My last column praised the Consumer Financial Protection Bureau for its pro-consumer reversal of the original small-dollar lending rule. This post will be more critical because it looks at the bureau’s latest proposal to deal with the infamous QM patch.
The QM patch, for those unfamiliar, is the loophole in the 2013 qualified mortgage (QM) rule that gave special treatment to loans eligible for purchase by Fannie and Freddie. The QM rule included a maximum total debt-to-income ratio (DTI) of 43 percent, an indication that high DTI loans were considered too risky for QM status. But the patch effectively exempted the bulk of the mortgage market from having to comply with the 43 percent DTI limit.
Specifically, the patch allowed higher DTI loans to qualify for QM status as long as they met the Fannie Mae and Freddie Mac underwriting guidelines (provided the companies remained under government conservatorship which, of course, they still do). The patch is set to expire in 2021, and the good news is that the bureau still intends to let it expire.
The not-so-good news, though, is that the bureau seems ready to replace the patch with something much worse. To be fair, the proposed rule is not the final decision, and it does discuss several decent options. Nonetheless, the bureau is proposing to redefine the QM loan by replacing the DTI limit with a “price-based approach” that compares the interest rate on a loan to the average prime offer rate (APOR). (See page 5.) As long as the difference between a loan’s annual percentage rate and the APOR is less than two percentage points, the loan will qualify for QM status.
Lenders want to make QM loans, of course, because doing so provides them with legal protection against the charge that they improperly made a loan to someone that could not repay it.
The bureau believes that this APOR test “is a strong indicator of a consumer’s ability to repay and is a more holistic and flexible measure of a consumer’s ability to repay than DTI alone,” and the proposal presents some basic correlations for evidence that the rate spread (the difference between a loan’s annual percentage rate and the APOR) rises with the risk of a loan’s early delinquency.
However, AEI scholars Ed Pinto and Tobias Peter and I have offered a more complete analysis, presented in this comment letter, which shows that an APOR test is not calibrated to default risk and that it would not provide as much friction against high-risk loans as did the patch itself. It’s little wonder that the special interest housing lobbyists have been pushing for an APOR rule for years.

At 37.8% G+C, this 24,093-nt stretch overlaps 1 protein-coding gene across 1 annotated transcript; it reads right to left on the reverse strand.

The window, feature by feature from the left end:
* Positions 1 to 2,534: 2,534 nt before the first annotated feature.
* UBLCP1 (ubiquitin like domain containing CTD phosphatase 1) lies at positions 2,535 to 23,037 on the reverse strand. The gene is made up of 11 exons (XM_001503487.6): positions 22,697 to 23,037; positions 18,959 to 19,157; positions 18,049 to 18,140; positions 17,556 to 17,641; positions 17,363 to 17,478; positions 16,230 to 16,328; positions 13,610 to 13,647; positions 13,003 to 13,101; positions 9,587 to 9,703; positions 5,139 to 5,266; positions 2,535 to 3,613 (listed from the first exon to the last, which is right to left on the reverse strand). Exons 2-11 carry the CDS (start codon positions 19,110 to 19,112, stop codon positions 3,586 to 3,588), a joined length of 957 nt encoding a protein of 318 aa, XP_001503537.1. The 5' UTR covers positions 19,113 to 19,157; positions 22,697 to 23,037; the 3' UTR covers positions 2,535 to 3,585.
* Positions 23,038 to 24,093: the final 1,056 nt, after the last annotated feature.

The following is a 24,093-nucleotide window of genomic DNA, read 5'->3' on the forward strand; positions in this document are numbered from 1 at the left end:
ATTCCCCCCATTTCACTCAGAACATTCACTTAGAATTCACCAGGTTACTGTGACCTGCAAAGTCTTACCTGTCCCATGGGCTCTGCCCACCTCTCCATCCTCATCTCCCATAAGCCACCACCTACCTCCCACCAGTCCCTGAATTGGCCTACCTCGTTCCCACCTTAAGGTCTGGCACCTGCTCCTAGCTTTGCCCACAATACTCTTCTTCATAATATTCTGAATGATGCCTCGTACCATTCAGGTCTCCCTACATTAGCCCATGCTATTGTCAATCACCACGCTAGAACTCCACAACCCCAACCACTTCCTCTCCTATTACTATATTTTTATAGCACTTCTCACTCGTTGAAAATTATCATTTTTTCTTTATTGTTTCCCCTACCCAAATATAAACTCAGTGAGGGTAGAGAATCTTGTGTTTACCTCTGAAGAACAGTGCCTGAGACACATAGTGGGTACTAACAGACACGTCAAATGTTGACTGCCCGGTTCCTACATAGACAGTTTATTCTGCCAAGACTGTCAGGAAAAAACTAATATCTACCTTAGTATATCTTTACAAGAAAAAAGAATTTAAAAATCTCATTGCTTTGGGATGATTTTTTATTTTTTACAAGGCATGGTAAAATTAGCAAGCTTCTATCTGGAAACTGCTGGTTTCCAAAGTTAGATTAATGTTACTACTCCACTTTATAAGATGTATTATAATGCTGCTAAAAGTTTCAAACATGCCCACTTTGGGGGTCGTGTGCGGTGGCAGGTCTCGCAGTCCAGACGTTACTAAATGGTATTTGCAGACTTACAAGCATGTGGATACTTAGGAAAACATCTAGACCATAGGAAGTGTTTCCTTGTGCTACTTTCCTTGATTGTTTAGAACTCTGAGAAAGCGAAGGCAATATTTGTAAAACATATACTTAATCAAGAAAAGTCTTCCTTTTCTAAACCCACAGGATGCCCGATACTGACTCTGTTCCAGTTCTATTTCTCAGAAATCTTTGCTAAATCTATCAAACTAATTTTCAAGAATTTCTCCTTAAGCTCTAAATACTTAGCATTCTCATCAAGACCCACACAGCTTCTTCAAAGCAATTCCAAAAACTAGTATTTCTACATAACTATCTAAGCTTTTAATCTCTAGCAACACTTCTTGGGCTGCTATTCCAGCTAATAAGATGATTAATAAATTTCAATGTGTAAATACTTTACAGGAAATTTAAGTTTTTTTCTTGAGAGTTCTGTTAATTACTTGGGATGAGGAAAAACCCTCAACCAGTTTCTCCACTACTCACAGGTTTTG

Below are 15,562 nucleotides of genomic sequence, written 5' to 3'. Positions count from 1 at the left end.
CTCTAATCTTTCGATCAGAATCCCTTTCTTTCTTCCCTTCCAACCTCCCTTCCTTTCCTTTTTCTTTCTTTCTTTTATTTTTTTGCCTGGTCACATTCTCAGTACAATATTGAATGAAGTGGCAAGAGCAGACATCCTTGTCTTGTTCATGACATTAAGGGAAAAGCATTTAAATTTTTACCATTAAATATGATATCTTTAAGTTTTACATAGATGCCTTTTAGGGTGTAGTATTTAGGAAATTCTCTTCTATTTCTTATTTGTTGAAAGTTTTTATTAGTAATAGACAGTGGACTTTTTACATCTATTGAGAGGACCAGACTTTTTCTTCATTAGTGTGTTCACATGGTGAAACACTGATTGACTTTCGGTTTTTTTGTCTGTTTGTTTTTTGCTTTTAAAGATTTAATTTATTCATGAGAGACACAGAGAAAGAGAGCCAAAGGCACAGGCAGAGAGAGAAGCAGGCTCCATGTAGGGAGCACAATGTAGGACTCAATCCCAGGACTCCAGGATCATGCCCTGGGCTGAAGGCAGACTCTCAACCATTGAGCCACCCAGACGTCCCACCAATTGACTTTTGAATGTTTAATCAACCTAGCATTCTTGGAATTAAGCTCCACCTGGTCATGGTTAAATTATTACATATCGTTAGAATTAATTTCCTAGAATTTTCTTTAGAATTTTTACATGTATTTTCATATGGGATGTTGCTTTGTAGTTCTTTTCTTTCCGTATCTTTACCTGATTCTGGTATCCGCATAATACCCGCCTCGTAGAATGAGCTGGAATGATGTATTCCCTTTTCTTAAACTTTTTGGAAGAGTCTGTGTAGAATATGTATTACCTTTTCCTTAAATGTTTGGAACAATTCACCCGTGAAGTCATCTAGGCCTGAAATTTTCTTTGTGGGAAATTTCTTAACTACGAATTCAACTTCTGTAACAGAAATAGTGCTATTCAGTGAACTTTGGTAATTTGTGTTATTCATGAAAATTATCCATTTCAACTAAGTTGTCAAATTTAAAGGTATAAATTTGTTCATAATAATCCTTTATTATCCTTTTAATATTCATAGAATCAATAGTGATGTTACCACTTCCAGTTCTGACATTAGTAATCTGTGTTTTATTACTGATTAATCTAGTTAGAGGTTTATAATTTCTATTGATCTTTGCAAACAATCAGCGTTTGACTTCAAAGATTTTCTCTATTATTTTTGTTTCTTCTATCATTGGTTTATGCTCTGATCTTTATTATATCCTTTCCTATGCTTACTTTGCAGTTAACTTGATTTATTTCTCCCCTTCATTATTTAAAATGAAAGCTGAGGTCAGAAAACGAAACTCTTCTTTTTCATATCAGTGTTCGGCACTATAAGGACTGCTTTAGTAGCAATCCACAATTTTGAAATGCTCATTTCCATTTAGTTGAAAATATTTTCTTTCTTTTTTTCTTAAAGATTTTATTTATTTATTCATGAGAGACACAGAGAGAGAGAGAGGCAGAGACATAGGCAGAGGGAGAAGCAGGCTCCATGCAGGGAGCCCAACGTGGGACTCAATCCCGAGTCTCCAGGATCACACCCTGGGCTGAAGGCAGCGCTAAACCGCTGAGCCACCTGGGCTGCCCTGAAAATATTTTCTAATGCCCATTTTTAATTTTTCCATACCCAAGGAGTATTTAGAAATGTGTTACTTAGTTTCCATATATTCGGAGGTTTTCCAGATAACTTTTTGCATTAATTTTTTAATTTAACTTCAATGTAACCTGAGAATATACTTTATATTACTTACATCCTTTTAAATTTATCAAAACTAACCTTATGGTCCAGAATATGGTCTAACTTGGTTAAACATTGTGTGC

They want as expansive a definition as possible so that lenders will be able to write more loans with the QM safe harbor. The bureau is complying, and they are using the term “access to credit” as the fig leaf.
According to the proposal, “The Bureau estimates that, after the Patch expires, many of these [approximately 957,000 mortgage] loans would either not be made or would be made but at a higher price.” There are several problems here.
First, if these loans would not qualify as a result of the DTI limit that the Bureau set in the first place, then there is good reason to doubt the bureau’s ability to set a meaningful risk limit for QM loans now. (And evidence does show that DTI is highly correlated with risk.)
More broadly, the bureau is now mixing up the goal of ensuring fair and equitable access to credit with the goal of ensuring access to low-priced QM loans. Those are two very different goals, and ensuring access to the latter completely turns the so-called consumer protection goal of the Dodd-Frank Act on its head.
For those that have forgotten, the Dodd-Frank Act supposedly guarded against a repeat of the 2008 housing fiasco by creating two specially designated mortgages: The Qualified Residential Mortgage (QRM) and the Qualified Mortgage (QM).
The QRM was envisioned as the gold standard mortgage, a high quality, low-risk mortgage stamp of approval. The QM, on the other hand, was supposed to function as a minimum quality mortgage, with the obvious implication that failure to meet the QM standard was a bad sign. Of course, Congress left it to the bureau to fill in much of the details.
By the time the rules were written, there was essentially no difference between the QRM and the minimum standards of the QM, and most of the market was exempt from the strictest provisions of the general QM. (See Chapter 2.)
Now, the bureau wants to ensure access to QM loans at low prices, something that would not have made any sense even if the rules had not lowered the standards to begin with.
Aside from the doubtful proposition that this new approach will somehow prevent the buildup of financial risk in the mortgage market, it is difficult to see how it will not also lead to federal price controls: The new proposal would tie the sought-after QM status to the loan’s price.
At best, the new policy will lead to even more uniform pricing that does not truly reflect risk. At worst, it will end up functioning as a de facto rate cap, because hardly any lender will want to charge more than the APOR limit.
The real problem here, of course, is relying on a federal stamp of approval for mortgages in the first place. That’s not something the bureau can actually fix, but it can avoid making the problem worse.
This piece originally appeared in Forbes https://www.forbes.com/sites/norbertmichel/2020/07/15/the-cfpbs-new-qm-rule-proposal-is-a-long-term-loser-for-consumers/#38cdd02b4f0e